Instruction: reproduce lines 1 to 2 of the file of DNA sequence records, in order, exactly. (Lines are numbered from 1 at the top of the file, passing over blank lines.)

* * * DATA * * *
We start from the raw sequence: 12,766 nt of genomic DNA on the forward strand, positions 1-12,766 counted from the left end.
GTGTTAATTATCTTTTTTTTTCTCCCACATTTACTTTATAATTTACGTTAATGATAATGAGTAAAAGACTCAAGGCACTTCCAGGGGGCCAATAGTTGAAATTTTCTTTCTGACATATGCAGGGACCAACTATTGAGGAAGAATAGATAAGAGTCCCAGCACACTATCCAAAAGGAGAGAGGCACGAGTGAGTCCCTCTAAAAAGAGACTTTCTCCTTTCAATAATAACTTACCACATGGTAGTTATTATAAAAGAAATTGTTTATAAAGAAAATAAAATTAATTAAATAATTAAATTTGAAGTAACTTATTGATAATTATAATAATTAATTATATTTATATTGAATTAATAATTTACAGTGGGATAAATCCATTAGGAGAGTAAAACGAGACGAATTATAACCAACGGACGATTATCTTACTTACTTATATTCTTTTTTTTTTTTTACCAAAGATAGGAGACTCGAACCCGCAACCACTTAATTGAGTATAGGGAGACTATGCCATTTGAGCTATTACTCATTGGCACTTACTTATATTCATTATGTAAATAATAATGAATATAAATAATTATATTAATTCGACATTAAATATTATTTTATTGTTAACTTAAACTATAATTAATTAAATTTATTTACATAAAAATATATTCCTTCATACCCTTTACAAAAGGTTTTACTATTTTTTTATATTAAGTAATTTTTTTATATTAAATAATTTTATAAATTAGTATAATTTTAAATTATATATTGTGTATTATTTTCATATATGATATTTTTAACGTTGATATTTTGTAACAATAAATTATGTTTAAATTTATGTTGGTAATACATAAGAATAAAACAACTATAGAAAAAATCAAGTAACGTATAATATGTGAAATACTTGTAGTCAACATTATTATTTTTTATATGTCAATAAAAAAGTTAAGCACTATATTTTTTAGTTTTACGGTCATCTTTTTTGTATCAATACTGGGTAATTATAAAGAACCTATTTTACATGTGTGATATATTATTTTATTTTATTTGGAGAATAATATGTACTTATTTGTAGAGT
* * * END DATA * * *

We start from the raw sequence: 12,766 nt of genomic DNA on the forward strand, positions 1-12,766 counted from the left end.
GTGTTAATTATCTTTTTTTTTCTCCCACATTTACTTTATAATTTACGTTAATGATAATGAGTAAAAGACTCAAGGCACTTCCAGGGGGCCAATAGTTGAAATTTTCTTTCTGACATATGCAGGGACCAACTATTGAGGAAGAATAGATAAGAGTCCCAGCACACTATCCAAAAGGAGAGAGGCACGAGTGAGTCCCTCTAAAAAGAGACTTTCTCCTTTCAATAATAACTTACCACATGGTAGTTATTATAAAAGAAATTGTTTATAAAGAAAATAAAATTAATTAAATAATTAAATTTGAAGTAACTTATTGATAATTATAATAATTAATTATATTTATATTGAATTAATAATTTACAGTGGGATAAATCCATTAGGAGAGTAAAACGAGACGAATTATAACCAACGGACGATTATCTTACTTACTTATATTCTTTTTTTTTTTTTACCAAAGATAGGAGACTCGAACCCGCAACCACTTAATTGAGTATAGGGAGACTATGCCATTTGAGCTATTACTCATTGGCACTTACTTATATTCATTATGTAAATAATAATGAATATAAATAATTATATTAATTCGACATTAAATATTATTTTATTGTTAACTTAAACTATAATTAATTAAATTTATTTACATAAAAATATATTCCTTCATACCCTTTACAAAAGGTTTTACTATTTTTTTATATTAAGTAATTTTTTTATATTAAATAATTTTATAAATTAGTATAATTTTAAATTATATATTGTGTATTATTTTCATATATGATATTTTTAACGTTGATATTTTGTAACAATAAATTATGTTTAAATTTATGTTGGTAATACATAAGAATAAAACAACTATAGAAAAAATCAAGTAACGTATAATATGTGAAATACTTGTAGTCAACATTATTATTTTTTATATGTCAATAAAAAAGTTAAGCACTATATTTTTTAGTTTTACGGTCATCTTTTTTGTATCAATACTGGGTAATTATAAAGAACCTATTTTACATGTGTGATATATTATTTTATTTTATTTGGAGAATAATATGTACTTATTTGTAGAGT